Strategic planning is essential for every board of directors. But as boards look to guide their organisations through these turbulent times, they would do well to execute their business strategies with these ten activities in mind, says Yahya Shakweh
1. Identify strategic business vulnerabilities
Directors need to review their strategies to identify possible vulnerabilities, such as potential takeover, availability of large cash balances and underperforming divisions. Once concerns are identified, directors need to evaluate how to address them, bearing in mind the shareholders’ best interests.
2. Assess the emerging economic outlook
Directors must address the impact of the fragile global economic outlook, banking sector strengths, Brexit and its knock-on effect on business, the war on terror and instability in the Middle East on their organisation’s business.
3. Identify paths to profitable growth
The board should identify approaches to stimulate revenue growth bearing in mind that preference should be given to organic growth where challenges are even greater. They may consider a review of capabilities and additional investment in resources, systems and structure.
4. Focus on long-term goals
In order to counteract pressure to deliver short-term results, directors need to maintain their focus on attaining long-term goals and long-term shareholder value. This can be achieved through sticking to the core capabilities and the agreed strategy and avoiding investments in non-strategic areas.
5. Assess the impact of declining oil and gas prices
Directors need to address the impact of low oil and gas prices on their businesses. They must identify and leverage opportunities while at the same time addressing likely challenges brought about by decreasing oil prices. While low prices may benefit some sectors of the global economy, they challenge energy organisations whose stock prices have dropped and who are going through major cost-cutting activities.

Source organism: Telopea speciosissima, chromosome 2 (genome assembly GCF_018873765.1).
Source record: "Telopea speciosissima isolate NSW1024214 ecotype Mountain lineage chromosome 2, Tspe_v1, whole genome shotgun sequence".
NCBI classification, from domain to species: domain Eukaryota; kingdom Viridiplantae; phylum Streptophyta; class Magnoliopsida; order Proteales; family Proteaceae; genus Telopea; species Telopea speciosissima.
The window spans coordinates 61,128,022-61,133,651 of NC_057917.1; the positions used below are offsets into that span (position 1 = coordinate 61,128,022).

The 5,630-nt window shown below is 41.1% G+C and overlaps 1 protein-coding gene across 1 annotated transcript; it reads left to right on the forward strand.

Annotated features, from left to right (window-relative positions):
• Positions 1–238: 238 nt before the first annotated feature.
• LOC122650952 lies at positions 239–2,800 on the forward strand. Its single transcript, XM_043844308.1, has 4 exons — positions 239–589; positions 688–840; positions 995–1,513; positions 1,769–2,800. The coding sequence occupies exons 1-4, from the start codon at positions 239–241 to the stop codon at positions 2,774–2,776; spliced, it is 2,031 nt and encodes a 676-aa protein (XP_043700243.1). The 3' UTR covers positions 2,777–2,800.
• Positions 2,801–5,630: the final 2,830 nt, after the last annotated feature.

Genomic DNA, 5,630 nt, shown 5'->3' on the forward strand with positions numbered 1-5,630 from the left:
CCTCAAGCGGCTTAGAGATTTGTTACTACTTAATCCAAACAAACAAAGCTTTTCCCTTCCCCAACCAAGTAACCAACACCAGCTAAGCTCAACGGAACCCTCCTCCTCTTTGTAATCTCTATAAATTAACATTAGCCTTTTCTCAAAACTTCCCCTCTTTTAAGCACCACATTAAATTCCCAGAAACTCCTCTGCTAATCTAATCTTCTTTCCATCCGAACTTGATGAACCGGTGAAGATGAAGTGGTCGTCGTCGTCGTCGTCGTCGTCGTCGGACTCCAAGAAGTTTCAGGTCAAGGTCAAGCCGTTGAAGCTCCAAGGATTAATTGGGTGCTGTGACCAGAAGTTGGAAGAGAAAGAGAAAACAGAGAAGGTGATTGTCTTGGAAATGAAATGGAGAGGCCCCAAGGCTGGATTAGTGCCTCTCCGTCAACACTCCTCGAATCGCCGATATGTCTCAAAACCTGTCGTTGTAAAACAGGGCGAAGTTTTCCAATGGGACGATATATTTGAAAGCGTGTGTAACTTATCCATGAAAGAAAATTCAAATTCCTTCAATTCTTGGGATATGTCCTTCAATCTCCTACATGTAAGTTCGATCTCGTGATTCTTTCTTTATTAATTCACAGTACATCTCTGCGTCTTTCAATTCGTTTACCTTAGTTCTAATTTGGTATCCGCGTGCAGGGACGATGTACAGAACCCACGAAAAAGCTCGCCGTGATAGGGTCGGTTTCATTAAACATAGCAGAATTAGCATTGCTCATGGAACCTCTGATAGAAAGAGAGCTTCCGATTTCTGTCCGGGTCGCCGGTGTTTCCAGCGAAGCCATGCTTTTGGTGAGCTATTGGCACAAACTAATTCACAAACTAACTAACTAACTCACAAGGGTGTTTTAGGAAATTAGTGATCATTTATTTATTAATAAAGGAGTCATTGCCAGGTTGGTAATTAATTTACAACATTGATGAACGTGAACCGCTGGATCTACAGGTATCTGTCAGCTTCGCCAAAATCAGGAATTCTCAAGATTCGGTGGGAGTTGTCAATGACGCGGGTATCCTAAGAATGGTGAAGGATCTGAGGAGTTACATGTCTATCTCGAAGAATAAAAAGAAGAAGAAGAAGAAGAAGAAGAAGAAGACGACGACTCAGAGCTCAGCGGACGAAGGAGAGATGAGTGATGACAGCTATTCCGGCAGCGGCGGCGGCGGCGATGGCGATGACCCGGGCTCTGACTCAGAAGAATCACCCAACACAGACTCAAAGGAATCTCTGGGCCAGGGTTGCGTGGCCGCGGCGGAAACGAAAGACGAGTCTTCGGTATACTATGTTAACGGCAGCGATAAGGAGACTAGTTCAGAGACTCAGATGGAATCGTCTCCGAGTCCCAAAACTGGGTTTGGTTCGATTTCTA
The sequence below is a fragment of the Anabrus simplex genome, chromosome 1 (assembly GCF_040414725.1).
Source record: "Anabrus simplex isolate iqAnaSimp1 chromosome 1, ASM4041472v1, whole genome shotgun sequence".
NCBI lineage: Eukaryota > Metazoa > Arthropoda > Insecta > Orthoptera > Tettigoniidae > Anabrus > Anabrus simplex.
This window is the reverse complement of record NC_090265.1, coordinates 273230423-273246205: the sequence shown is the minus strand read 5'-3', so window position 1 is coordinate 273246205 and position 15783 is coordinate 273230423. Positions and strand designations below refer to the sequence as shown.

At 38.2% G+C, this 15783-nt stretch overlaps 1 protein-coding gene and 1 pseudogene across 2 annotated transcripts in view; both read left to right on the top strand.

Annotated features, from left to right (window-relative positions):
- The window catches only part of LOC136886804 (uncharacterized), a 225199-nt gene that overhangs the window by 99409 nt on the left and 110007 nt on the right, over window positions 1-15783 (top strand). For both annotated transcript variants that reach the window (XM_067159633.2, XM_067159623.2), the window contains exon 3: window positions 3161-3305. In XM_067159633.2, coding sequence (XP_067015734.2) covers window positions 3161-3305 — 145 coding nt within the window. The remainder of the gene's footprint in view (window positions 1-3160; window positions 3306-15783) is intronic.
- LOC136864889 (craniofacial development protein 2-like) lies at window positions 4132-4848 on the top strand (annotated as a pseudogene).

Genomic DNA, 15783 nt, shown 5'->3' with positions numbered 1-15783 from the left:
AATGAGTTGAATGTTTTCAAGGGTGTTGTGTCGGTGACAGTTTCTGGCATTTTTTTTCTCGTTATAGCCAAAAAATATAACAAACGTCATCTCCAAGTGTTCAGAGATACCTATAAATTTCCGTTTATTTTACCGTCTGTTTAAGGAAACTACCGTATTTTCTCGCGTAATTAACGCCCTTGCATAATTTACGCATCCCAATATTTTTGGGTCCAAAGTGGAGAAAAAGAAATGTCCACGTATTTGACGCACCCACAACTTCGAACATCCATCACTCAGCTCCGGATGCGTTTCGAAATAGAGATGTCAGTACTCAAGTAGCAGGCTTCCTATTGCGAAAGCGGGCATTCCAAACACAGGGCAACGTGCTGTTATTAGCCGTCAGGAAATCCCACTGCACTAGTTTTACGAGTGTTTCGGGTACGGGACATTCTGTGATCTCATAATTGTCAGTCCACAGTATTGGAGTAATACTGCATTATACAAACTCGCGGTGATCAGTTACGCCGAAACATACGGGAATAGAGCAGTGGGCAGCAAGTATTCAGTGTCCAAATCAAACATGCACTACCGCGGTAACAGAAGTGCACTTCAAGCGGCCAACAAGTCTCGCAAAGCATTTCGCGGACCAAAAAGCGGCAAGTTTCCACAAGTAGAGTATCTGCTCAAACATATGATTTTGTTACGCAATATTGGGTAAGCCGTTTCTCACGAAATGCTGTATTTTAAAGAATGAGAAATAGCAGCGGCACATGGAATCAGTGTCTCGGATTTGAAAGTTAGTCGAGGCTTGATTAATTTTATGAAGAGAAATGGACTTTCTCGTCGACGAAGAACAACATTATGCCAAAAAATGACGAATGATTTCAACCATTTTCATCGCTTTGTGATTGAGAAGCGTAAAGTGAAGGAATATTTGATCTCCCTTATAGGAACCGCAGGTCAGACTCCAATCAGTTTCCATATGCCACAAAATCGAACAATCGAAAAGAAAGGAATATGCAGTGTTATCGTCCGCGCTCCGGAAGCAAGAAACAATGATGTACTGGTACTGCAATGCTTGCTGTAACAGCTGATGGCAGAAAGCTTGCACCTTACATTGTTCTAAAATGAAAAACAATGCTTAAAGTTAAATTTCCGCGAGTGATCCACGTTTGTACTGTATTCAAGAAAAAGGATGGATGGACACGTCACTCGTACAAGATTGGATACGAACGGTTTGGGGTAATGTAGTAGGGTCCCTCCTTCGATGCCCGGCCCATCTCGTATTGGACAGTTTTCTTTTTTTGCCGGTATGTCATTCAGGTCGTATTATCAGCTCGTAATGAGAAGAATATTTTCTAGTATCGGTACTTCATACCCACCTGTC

6. Decide where to invest corporate cash
Organisations with cash stockpiles need to make important strategic decisions on how to deploy their corporate funds, particularly as shareholders demand higher returns on investments. Directors must consider their investment options carefully, possibly comparing stock buybacks and paying dividends to other forms of investment and growth opportunities.
7. Assess climate change opportunities and risks
Directors need to assess the risks that climate change and resource scarcity may present to their businesses. In view of forthcoming government legislation, directors may have to address the need for disclosures on climate change risk and liabilities.
8. Plan for CSR
Directors may have to consider integrating CSR into their business objectives. Today’s shareholders are more interested in investing in socially and environmentally responsible organisations. Directors should assess their stakeholders’ views on CSR and consider reporting CSR-related activities in their annual reports to publicise their stance on the matter.
9. Address cyber security risk
Directors need to establish how to provide effective oversight of cyber security, possibly by establishing a cyber-security review committee, determining clear lines of reporting and responsibility for cyber issues and seeking expert advice.
10. Use social media to connect with stakeholders
Directors should appreciate the influence of social media on stakeholders, including customers, employees and investors. They need to encourage the use of social media to bring about improvements in customer relationships while at the same time recognising and addressing the potential risks of social media use.
Dr Yahya Shakweh is a member of the IoD